A few weeks back, I had posted a few thoughts about Programmatic Advertising. I talked about how effective it is, and how it has leveled the playing field for small- and medium-sized businesses. As I continue researching and looking at this rather new technology, I find myself tied to its pros. I haven’t really addressed the downside of Programmatic Advertising.
It is not so much that I see a downside in Programmatic. It’s just that I have to acknowledge the problems that may come with it.
We know now that Programmatic Ad buying is increasing by the day. Not only digital spend on Programmatic is increasing, but a new report shows that 78% of high-level decision makers are leaning towards Programmatic technologies and strategies across campaigns.
The good thing is marketers are using Programmatic to buy impressions based on data to increase media efficiencies. Unfortunately though, marketers are beginning to worry about fake impressions as they seem to go rampant.
Fake impressions are impressions served to non-humans, or bots and billed to advertisers. Our information-heavy and beloved internet is filled with bots. That’s why you have to squint your eyes to read and retype a random captcha before you sign up to a service or login to your email. These bots travel Internet-landia acting like humans, visiting pages, simulating a mouse move, and faking a mouse click.
How rampant could it have gone? Pretty darn rampant!
A study by the Association of National Advertisers (ANA) and White Ops was released yesterday and revealed that marketers are losing around $6.3 Billion to bots in 2015. That’s more than 13% of all digital media spend in the US. The study reports that 11% of all display impressions observed were accounted for bots. The same goes for 23% of all video impressions.
“Sophisticated bots moved the mouse, making sure to move the cursor over ads. Bots put items in shopping carts and visited many sites to generate histories and cookies to appear more demographically appealing to advertisers and publishers.”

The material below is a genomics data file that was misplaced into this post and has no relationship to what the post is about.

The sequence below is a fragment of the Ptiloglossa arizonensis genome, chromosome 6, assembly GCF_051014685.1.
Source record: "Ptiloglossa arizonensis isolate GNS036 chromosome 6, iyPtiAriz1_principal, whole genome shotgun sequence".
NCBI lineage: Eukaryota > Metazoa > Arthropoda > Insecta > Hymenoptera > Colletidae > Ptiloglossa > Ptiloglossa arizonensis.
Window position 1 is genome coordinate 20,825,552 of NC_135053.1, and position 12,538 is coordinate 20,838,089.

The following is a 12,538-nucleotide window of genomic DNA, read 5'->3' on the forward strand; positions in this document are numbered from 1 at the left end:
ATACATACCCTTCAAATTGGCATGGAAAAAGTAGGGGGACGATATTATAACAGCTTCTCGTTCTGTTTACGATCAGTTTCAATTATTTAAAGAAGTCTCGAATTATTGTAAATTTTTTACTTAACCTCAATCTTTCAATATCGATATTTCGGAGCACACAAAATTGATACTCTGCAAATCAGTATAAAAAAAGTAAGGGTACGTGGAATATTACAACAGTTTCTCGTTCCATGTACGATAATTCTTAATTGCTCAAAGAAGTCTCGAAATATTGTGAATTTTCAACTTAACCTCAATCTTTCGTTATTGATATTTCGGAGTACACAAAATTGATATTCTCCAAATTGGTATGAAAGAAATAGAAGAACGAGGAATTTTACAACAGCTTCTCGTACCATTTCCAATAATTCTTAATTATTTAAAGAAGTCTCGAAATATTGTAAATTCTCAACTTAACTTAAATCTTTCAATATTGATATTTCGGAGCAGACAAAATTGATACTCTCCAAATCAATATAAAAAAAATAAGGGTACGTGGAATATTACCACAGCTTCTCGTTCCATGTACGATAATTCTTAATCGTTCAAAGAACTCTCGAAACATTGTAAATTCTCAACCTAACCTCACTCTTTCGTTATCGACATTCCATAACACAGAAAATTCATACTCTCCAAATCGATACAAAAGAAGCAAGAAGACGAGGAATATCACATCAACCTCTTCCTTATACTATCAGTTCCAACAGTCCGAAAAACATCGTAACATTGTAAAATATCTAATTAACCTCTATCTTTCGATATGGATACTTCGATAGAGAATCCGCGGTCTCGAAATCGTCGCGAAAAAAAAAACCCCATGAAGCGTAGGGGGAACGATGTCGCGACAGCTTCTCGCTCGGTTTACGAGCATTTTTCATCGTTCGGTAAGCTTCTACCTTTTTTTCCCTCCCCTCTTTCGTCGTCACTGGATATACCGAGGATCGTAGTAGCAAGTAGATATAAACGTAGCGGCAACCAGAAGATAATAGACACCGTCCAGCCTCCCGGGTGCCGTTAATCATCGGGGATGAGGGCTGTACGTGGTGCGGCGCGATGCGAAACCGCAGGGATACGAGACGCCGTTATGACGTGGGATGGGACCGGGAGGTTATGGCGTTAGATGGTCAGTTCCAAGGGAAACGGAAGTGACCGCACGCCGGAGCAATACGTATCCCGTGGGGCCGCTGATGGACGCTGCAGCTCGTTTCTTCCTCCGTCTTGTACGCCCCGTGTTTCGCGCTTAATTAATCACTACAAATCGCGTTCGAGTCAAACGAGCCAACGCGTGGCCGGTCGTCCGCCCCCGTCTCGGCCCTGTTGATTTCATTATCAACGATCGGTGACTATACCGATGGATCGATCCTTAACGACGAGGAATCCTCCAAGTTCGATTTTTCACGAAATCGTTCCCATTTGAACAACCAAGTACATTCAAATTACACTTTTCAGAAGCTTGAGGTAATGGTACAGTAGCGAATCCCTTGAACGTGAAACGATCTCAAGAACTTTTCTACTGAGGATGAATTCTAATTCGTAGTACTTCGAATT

The question at this point is, does this affect Programmatic inventory?! The answer is a solid YES!
According to the study, programmatic inventory is vulnerable to bot traffic, even when obtained from trusted sources. ANA and White Ops report that bot traffic in programmatic inventory averaged at 17% and that bots consumed 19% of retargeted ads. They also found that bot percentage varied widely when served from known programmatic ad server domains.
The full report references a case study of 18 out of its 36 participants who received a significant bot traffic to their campaigns. The 18 participants bought inventory through three well-known, trusted Demand-side Platforms (DSPs) each targeting different consumer profiles and segments. Ads from all 18 participants ran on a common publisher and showed consistent bot percentages that exceeded 90 percent.
“Ads at this site yielded payments to the publisher but were not consumed by humans. The bot supplier designed this site to efficiently capture advertiser dollars, placing ads in rows down the length of the web page, with no actual content on the page.”
Upsetting and unsettling this news is, it still doesn’t mean that programmatic ads aren’t good for you. Just like everything else online, marketers and advertisers have to stay vigilant and to know where their money is going. The study suggests that advertisers have to continuously monitor and troubleshoot programmatic buys. They also need to:
- Continuously monitor all ad inventory, even from trusted sources
- Require sources to monitor traffic they provide
- Pause and troubleshoot campaigns that do not meet percent-humanity targets
- Optimize media for the newest browsers while reducing impressions from obsolete browsers. “Over half of the impressions (58%) coming from IE6 browsers and almost half of those (46%) from IE7 browsers are bots.”
This study has a number of important revelations about ad fraud. I spent the better half of my day yesterday reading through the full study and trying to wrap my head around it. Programmatic advertising is an important category for me, hence this post. But I plan on digesting the whole study and may be illustrate some of its highlights in a later post.
For that I ask you to look for an update. But most importantly, how has your experience been with digital advertising, in general? Did you ever notice fraudulent traffic or impressions with your campaigns? Let us know.